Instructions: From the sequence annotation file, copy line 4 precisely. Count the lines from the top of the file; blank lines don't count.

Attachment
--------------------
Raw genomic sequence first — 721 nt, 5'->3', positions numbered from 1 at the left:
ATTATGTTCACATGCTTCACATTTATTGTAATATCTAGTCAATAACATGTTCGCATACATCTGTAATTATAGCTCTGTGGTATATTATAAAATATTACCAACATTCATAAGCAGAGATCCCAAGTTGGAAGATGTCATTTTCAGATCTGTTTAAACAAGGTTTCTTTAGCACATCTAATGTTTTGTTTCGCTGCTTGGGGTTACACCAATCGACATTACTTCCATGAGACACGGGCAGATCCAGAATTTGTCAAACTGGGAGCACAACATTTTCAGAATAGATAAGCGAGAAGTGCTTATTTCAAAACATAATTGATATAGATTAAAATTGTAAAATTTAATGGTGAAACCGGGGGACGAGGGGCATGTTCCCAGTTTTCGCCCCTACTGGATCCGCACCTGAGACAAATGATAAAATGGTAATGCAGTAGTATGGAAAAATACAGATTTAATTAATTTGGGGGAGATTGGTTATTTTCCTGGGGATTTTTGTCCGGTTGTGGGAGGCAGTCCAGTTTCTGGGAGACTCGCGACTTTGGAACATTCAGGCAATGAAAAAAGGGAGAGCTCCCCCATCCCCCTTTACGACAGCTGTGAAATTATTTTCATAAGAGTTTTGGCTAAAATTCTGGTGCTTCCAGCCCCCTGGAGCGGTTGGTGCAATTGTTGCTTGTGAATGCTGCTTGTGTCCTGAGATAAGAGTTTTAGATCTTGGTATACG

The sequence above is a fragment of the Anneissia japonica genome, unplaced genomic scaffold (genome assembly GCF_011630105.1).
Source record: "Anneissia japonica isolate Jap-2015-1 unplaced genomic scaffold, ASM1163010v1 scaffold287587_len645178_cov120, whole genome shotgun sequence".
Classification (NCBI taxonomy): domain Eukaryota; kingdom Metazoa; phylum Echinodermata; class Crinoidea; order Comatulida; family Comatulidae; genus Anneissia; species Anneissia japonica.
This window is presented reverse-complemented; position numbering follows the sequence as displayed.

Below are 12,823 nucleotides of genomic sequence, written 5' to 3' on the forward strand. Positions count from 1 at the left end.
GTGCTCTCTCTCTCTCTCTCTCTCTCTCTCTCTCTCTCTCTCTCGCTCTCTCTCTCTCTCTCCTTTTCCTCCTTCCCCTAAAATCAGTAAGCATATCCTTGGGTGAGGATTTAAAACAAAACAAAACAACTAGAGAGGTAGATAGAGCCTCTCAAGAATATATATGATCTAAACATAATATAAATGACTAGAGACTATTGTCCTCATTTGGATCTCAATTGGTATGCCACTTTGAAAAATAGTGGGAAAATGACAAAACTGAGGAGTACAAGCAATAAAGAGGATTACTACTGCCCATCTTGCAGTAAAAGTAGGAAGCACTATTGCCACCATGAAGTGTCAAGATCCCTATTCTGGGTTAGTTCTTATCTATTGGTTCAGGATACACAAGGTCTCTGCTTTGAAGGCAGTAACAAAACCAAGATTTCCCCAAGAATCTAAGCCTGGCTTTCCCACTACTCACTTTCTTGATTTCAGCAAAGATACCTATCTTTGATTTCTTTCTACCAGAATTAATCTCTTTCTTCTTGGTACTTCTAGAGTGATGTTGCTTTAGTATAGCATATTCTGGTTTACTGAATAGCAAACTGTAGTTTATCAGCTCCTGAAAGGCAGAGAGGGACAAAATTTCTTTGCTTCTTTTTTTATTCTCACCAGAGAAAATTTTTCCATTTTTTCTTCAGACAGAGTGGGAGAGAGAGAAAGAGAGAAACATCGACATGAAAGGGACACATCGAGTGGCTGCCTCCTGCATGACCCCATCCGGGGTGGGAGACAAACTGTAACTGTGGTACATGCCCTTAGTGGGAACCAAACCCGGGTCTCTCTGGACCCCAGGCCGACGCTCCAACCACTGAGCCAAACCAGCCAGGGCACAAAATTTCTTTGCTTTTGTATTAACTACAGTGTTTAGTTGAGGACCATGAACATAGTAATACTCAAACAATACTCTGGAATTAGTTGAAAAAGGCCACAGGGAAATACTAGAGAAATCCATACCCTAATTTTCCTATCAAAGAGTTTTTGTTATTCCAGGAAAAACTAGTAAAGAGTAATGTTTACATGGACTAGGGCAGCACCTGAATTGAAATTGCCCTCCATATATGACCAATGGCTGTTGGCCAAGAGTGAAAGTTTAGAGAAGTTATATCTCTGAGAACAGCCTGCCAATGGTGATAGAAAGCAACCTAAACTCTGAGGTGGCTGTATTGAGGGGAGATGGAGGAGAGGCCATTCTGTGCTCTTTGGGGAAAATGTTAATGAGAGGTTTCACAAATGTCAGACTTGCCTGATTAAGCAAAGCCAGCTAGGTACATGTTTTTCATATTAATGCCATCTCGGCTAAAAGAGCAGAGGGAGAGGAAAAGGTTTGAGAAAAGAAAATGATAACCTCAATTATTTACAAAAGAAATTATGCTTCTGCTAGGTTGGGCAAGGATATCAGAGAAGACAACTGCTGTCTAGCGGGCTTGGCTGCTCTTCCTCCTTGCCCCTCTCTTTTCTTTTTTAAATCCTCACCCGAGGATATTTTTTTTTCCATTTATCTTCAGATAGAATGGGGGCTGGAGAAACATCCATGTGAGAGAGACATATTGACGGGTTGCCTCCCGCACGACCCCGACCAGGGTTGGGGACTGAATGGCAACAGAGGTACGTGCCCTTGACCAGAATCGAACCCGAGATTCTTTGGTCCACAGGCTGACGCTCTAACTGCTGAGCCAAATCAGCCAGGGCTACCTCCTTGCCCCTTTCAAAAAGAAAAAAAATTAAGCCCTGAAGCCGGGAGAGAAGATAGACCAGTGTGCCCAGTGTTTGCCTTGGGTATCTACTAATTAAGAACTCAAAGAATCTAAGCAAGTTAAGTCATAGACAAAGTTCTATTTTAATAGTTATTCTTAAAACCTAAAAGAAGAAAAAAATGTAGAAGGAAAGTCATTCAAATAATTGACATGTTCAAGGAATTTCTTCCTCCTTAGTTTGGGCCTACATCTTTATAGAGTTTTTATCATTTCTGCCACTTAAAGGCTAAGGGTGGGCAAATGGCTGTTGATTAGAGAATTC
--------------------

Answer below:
Source record: "Anneissia japonica isolate Jap-2015-1 unplaced genomic scaffold, ASM1163010v1 scaffold287587_len645178_cov120, whole genome shotgun sequence".